Tag Archives: 3.5 Stars

Movie Review: Tikli and Laxmi Bomb (2017)

3.5 Stars (out of 4)

Buy the book Tikli and Laxmi Bomb: To Hell with Patriarchy at Amazon

Tikli and Laxmi Bomb plays at the UK Asian Film Festival on March 21 and 22, 2018.

Two women spark a revolution among sex workers in Mumbai in Tikli and Laxmi Bomb, a wonderful indie film currently doing the festival rounds. The story imparts a tremendous amount of information about the dangers faced by sex workers in an organic and thoughtful way, via endearing lead characters.

The title refers to two types of firecrackers popular in India: one with a short fuse (“Tikli”) and another that burns slower but makes a louder bang (“Laxmi Bomb”). The nicknames are perfect for the main duo. Laxmi (Vibhawari Deshpande) is a long-time sex worker, tasked by her pimp Mhatre (Upendra Limaye) with showing the ropes to the new girl in town, Putul (Chitrangada Chakraborty). Putul earns the nickname “Tikli” after she stabs an aggressive customer.

Laxmi can’t understand why Tikli won’t accept the way things are. Police hassle the women despite Mhatre’s bribes. Their supposed bodyguard A.T. (Mayur More) ignores their phone calls for help. Mhatre takes just enough of the women’s earnings to ensure that they aren’t destitute but can never rise above their current economic situation. World-weary Laxmi has learned to protect herself the best she can within the present constraints.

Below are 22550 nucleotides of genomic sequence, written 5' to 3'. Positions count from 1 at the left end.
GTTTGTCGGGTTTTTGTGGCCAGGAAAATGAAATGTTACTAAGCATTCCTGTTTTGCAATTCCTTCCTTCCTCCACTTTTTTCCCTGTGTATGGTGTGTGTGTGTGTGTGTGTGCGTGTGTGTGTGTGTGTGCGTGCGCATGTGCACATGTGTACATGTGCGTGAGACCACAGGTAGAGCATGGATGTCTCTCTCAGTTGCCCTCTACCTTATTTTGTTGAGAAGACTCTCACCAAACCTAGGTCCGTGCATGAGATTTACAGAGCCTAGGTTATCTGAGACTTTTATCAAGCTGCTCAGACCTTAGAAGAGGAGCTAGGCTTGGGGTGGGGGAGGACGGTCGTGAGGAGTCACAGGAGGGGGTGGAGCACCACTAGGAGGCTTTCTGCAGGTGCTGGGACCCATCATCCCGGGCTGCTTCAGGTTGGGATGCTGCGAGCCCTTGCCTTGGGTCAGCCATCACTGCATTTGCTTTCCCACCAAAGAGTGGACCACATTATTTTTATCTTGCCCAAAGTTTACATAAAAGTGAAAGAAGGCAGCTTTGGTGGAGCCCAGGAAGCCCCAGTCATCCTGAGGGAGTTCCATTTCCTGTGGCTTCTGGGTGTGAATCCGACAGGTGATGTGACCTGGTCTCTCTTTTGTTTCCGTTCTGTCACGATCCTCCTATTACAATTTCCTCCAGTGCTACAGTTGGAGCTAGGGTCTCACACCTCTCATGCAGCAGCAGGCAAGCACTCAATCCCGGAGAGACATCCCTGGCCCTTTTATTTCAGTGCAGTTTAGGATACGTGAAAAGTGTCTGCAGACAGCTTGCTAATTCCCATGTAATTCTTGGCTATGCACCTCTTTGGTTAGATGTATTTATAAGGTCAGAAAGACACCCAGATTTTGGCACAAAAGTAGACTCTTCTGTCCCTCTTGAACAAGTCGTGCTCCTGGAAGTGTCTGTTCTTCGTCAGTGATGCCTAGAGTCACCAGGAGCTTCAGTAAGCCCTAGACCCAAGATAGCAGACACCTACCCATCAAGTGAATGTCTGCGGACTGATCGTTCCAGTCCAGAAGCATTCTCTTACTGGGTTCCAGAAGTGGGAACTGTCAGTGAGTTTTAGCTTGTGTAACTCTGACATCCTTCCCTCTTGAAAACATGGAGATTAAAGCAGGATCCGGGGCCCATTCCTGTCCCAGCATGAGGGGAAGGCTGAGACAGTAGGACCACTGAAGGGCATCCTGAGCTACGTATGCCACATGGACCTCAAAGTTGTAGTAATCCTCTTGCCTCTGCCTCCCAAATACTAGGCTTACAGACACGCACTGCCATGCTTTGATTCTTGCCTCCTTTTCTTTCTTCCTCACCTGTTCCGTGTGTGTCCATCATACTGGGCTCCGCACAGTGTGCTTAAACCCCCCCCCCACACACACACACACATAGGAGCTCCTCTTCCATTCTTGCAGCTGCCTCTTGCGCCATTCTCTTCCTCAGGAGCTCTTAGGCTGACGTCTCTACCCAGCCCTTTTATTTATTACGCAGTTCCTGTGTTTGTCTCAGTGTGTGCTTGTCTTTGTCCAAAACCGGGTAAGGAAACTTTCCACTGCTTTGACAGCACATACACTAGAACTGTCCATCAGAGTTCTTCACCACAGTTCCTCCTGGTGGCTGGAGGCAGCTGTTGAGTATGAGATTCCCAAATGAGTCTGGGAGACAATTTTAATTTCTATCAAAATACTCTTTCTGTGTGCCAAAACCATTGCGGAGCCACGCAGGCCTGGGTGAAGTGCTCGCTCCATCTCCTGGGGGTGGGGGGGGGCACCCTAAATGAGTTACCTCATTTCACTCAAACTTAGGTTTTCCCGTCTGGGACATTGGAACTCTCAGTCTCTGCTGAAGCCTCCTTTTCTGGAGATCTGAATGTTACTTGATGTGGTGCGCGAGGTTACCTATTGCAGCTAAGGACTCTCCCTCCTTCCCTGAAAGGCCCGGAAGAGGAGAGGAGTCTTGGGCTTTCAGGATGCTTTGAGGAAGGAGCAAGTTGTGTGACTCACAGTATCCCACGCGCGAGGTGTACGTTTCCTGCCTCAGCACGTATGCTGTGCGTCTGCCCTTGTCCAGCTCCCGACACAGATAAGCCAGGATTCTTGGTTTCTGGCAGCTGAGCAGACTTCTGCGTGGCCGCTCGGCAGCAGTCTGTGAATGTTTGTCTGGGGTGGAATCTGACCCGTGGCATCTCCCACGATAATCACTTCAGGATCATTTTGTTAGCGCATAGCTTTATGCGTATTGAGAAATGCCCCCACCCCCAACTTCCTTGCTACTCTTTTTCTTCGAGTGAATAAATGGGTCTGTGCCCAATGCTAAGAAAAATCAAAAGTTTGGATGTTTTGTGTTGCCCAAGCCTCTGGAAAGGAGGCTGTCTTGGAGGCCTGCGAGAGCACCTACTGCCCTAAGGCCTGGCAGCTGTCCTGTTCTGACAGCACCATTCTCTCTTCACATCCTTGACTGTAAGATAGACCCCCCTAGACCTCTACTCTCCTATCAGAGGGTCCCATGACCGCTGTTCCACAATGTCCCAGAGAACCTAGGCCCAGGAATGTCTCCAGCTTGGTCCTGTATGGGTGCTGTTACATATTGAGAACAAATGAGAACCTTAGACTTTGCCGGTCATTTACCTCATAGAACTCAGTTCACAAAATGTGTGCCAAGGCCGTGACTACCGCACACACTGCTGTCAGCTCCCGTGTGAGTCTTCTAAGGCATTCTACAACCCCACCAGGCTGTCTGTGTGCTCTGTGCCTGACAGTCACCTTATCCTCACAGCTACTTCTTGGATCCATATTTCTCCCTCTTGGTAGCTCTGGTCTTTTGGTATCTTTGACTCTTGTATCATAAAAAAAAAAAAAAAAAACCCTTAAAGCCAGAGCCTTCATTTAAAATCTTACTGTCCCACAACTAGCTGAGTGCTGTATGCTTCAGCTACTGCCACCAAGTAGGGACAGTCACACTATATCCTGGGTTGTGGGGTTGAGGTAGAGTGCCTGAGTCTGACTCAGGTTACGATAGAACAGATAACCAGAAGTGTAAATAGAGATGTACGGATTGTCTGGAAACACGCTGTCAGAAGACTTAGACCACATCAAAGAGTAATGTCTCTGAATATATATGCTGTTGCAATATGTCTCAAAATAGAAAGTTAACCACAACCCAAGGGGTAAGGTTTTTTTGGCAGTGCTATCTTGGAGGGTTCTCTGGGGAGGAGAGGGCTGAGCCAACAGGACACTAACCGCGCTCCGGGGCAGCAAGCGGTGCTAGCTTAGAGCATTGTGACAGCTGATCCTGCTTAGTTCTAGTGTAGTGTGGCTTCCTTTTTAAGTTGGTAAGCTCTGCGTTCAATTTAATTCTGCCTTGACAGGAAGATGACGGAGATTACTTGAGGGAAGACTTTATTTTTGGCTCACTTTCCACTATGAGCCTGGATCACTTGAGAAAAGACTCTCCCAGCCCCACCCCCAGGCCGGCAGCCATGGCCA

That acceptance doesn’t suit Tikli. She proposes breaking off from Mhatre and forming their own gang made up of women who will look out for each other instead of suffering abuse at the hands of those claiming to protect them. Laxmi resists until she discovers the extent to which Mhatre and his gang will go to keep the women subjugated. She, Tikli, and a handful of other sex workers set out on their own to change their fates.

As employees in an illegal profession, the women in Tikli and Laxmi Bomb are vulnerable to myriad forms of abuse. The film exposes its audience to many of them in a way that feels narratively consistent, without resorting to the lectures that ruin the flow of many socially conscious mainstream Hindi films. Each new setback the women face on their path to autonomy feels inevitable in retrospect, given the corruption and brutality built into the system.

It is to writer-director Aditya Kripalani’s credit that much of the violence against the female characters occurs off-camera. In the film, rape is used by men as a warning against insubordination and is thus carried out in front of other women. Their horrified reactions show us all we need to see.